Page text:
13. Yes...an urban renewal project in the late 1970's claimed the old station...along with most of the other buildings on the south side of Front Street. But if you've ever been to the Fudge Factory in Beaufort, you've stood on the site where Dad's station was located.

  14. [​IMG]

    Corner of Main and Rankin Streets, Rockland, Me., 1940. This station stood just a few blocks from where I live, and is a good example of what gas station architecture looked like before the rise of the porcelain box -- a simple house-like structure with a grease bay tacked onto the side. While there were always exotic oddities, the vast majority of gas stations before the war looked very much like this.

    This station was torn down in the early fifties when the traffic patterns were changed, and the site, today, is buried under an intersection.

    "Socony" was the Northeastern brand for what became Mobil, and remained in use here until the late fifties. Although the stations were branded "Socony," they sold "Mobilgas," "Mobiloil," "Mobilgrease," "Mobilwax," and other "Mobilspecialties."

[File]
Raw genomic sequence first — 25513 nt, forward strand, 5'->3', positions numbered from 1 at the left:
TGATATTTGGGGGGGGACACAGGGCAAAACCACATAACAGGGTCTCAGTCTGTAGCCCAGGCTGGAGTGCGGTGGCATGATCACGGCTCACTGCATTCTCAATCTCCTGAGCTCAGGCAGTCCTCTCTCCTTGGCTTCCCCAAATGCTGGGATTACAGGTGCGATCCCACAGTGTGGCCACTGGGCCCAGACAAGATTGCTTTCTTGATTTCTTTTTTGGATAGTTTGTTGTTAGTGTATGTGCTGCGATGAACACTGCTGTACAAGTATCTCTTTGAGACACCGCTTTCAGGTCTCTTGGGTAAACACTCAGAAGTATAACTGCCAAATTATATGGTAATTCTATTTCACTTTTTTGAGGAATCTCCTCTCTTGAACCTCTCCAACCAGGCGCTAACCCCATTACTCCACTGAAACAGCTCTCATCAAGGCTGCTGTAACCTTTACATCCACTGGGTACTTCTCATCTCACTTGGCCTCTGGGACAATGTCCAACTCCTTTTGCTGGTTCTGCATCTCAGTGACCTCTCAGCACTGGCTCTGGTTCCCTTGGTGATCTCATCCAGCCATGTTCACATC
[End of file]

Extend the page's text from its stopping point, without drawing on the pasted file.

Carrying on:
Locally, "Mobil-", either as a prefix or as a single word, was, and still is by the older generation, pronounced "Mo-beel."
    Last edited: Aug 22, 2014
  15. Here's another local station. 532 Main Street, Rockland -- the Maritime Oil Company. The company is still in business with a regional chain of convenience stores and a fuel-oil business. The station is still standing as well, but is now the headquarters of a Verizon cellphone dealer.



    Attached Files:

  16. Wheeler's Church Road. Hurdle Mills (Gordonton), NC
    Could this be the same place over seventy years later?

    Last edited: Aug 22, 2014
  17. Fantastic picture, but something about it looks stage to my unprofessional eye.
  18. It is almost certainly the same place. Things sometimes change very slowly in the rural South.